A shareholder is a person or corporation that holds a part-ownership of a company by purchasing shares in the stock market. Dividends are paid to shareholders when the company increases its stock value and profits. Shareholders aren’t personally responsible for the debts and obligations of the company, but they are liable when they invest their money in it.
Shareholders can be classified into two broad categories: those who own common shares as well as those who hold preferred shares. It is also possible for businesses to further break them down on a class basis with different rights being associated with the various classes of shares.
Common shares are typically given to employees as a percentage of their pay with the holders gaining voting rights on matters that affect the business, and also receiving dividends from the company’s profit. When it comes to the right of assets to be liquidated in a business liquidation, they are ranked behind preference shareholders.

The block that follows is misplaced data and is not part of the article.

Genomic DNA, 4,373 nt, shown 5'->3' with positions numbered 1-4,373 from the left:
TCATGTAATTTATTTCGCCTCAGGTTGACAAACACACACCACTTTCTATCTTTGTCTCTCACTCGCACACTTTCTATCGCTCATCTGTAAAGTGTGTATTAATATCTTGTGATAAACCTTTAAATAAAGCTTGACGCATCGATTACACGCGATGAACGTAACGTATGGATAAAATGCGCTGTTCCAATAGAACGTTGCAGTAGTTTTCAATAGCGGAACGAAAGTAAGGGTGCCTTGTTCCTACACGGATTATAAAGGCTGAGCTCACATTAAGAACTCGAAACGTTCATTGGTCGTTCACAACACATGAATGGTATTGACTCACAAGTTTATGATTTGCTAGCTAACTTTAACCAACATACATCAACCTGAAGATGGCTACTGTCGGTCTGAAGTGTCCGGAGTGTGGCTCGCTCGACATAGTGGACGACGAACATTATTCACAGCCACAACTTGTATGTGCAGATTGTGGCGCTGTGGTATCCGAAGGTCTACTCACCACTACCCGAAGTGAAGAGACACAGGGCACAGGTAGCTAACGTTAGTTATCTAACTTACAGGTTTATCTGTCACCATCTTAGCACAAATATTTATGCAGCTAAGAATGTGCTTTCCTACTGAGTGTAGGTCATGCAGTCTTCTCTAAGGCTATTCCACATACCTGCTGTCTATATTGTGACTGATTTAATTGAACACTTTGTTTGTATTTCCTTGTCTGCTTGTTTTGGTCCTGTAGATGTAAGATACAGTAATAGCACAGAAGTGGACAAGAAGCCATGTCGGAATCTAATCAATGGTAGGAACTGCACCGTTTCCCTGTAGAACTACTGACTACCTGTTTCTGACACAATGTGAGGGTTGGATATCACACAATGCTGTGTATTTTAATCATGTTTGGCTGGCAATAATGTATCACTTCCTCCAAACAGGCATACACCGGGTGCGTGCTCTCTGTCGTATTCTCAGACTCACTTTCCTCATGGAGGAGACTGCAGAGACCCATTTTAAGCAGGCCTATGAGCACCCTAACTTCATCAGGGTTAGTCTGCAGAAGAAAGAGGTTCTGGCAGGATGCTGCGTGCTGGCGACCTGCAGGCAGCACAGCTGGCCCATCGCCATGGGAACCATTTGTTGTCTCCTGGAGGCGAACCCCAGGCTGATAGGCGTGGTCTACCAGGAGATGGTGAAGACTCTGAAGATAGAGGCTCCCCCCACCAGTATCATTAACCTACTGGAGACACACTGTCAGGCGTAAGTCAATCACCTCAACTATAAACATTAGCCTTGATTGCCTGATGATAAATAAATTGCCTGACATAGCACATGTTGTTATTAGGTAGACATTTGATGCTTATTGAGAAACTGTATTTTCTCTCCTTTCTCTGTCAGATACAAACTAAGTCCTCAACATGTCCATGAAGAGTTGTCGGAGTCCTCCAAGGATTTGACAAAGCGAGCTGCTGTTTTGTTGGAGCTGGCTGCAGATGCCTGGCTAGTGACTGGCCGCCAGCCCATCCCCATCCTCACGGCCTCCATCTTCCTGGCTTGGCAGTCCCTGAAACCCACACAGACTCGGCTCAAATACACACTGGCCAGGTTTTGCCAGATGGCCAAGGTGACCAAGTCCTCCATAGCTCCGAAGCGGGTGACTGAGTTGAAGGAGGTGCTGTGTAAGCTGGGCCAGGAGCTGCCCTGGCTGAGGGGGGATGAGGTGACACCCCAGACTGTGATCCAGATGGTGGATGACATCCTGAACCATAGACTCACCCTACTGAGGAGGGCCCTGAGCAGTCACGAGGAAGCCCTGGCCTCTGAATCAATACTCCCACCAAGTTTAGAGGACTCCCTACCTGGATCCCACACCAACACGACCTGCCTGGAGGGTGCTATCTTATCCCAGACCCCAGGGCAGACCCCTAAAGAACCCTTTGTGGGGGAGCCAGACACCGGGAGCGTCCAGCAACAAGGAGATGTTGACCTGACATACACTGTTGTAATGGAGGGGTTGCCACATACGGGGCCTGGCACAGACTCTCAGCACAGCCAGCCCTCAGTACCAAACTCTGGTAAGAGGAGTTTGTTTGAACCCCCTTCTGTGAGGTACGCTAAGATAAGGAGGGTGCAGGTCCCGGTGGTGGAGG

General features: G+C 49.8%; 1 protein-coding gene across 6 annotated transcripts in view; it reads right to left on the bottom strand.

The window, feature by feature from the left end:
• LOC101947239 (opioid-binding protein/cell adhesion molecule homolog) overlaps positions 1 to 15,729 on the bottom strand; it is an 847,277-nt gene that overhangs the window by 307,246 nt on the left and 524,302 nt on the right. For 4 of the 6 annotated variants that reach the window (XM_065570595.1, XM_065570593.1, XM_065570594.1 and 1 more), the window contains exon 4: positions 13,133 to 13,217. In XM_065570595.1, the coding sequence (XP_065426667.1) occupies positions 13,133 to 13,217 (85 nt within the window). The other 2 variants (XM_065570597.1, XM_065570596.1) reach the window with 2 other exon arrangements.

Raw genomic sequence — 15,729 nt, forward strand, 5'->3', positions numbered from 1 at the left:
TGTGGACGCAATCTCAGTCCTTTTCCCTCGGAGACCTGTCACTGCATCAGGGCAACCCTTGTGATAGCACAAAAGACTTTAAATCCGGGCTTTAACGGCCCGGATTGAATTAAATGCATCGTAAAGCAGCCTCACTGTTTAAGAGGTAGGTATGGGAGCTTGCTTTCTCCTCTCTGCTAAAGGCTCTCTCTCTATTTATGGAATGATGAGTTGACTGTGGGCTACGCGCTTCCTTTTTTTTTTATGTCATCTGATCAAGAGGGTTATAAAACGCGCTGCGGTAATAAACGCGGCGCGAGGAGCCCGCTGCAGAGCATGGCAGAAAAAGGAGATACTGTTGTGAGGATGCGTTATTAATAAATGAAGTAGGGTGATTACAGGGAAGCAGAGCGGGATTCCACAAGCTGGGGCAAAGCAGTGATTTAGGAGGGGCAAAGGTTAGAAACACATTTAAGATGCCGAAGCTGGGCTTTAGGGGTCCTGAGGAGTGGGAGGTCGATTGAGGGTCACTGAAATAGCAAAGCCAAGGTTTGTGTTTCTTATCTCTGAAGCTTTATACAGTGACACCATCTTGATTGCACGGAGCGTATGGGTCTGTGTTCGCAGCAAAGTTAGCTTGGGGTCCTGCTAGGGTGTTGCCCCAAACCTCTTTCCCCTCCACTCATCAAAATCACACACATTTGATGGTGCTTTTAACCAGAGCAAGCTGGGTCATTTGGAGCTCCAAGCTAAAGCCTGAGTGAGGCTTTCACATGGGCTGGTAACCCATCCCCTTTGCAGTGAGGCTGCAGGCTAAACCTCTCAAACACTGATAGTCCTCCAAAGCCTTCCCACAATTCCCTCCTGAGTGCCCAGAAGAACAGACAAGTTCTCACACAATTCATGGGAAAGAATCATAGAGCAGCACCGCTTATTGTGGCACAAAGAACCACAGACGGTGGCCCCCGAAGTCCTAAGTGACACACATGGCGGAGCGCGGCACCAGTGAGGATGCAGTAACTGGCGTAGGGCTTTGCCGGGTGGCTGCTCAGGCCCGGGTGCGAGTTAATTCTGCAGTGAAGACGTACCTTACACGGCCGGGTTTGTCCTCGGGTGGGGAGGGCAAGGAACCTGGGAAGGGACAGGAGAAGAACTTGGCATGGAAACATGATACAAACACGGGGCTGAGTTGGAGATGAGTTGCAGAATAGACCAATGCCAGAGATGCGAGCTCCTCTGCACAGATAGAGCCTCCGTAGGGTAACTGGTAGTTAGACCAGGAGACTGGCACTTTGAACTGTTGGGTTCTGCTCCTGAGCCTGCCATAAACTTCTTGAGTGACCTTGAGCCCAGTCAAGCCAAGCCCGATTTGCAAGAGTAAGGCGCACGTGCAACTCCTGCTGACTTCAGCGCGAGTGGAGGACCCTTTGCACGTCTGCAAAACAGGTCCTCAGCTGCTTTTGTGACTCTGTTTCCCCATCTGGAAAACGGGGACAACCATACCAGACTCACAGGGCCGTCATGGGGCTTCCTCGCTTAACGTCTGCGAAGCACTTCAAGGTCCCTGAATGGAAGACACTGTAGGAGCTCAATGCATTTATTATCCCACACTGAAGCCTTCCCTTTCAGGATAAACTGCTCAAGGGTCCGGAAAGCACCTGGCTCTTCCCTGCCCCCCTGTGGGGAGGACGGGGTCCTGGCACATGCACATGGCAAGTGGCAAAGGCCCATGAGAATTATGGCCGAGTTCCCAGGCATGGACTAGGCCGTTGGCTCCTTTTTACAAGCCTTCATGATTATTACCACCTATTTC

Preferred shareholders are not allowed to be part of management decisions. The dividend rate isn’t fixed and can change based on the performance of the company in any particular year. They are also paid before the common share is dissolved in the event of a company’s liquidation. Shareholders also enjoy other rights, such as the possibility of receiving a preferential or special dividend, or no dividend.